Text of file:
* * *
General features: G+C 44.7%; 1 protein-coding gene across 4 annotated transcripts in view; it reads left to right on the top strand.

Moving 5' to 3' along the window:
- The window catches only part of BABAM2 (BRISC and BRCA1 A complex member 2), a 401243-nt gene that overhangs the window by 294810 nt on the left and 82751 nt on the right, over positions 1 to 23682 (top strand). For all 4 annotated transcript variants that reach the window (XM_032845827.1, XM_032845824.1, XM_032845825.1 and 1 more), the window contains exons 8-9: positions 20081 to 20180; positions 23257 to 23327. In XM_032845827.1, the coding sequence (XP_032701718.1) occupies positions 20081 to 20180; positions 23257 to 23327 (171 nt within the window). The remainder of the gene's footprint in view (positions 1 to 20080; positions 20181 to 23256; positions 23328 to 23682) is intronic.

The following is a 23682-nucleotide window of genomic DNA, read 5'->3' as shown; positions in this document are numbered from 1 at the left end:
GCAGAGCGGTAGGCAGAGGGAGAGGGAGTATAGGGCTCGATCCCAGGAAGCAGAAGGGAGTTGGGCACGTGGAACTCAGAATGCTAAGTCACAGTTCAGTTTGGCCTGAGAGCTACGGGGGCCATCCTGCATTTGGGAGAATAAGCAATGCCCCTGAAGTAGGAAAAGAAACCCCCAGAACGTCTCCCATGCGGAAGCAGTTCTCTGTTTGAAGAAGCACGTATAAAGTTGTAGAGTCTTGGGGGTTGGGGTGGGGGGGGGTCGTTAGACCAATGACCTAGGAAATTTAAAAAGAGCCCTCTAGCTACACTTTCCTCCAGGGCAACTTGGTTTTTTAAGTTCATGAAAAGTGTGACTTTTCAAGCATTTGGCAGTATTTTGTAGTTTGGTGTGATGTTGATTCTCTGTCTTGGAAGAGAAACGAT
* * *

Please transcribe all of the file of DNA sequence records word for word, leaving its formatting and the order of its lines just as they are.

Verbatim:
General features: G+C 44.7%; 1 protein-coding gene across 4 annotated transcripts in view; it reads left to right on the top strand.

Moving 5' to 3' along the window:
- The window catches only part of BABAM2 (BRISC and BRCA1 A complex member 2), a 401243-nt gene that overhangs the window by 294810 nt on the left and 82751 nt on the right, over positions 1 to 23682 (top strand). For all 4 annotated transcript variants that reach the window (XM_032845827.1, XM_032845824.1, XM_032845825.1 and 1 more), the window contains exons 8-9: positions 20081 to 20180; positions 23257 to 23327. In XM_032845827.1, the coding sequence (XP_032701718.1) occupies positions 20081 to 20180; positions 23257 to 23327 (171 nt within the window). The remainder of the gene's footprint in view (positions 1 to 20080; positions 20181 to 23256; positions 23328 to 23682) is intronic.

The following is a 23682-nucleotide window of genomic DNA, read 5'->3' as shown; positions in this document are numbered from 1 at the left end:
GCAGAGCGGTAGGCAGAGGGAGAGGGAGTATAGGGCTCGATCCCAGGAAGCAGAAGGGAGTTGGGCACGTGGAACTCAGAATGCTAAGTCACAGTTCAGTTTGGCCTGAGAGCTACGGGGGCCATCCTGCATTTGGGAGAATAAGCAATGCCCCTGAAGTAGGAAAAGAAACCCCCAGAACGTCTCCCATGCGGAAGCAGTTCTCTGTTTGAAGAAGCACGTATAAAGTTGTAGAGTCTTGGGGGTTGGGGTGGGGGGGGGTCGTTAGACCAATGACCTAGGAAATTTAAAAAGAGCCCTCTAGCTACACTTTCCTCCAGGGCAACTTGGTTTTTTAAGTTCATGAAAAGTGTGACTTTTCAAGCATTTGGCAGTATTTTGTAGTTTGGTGTGATGTTGATTCTCTGTCTTGGAAGAGAAACGAT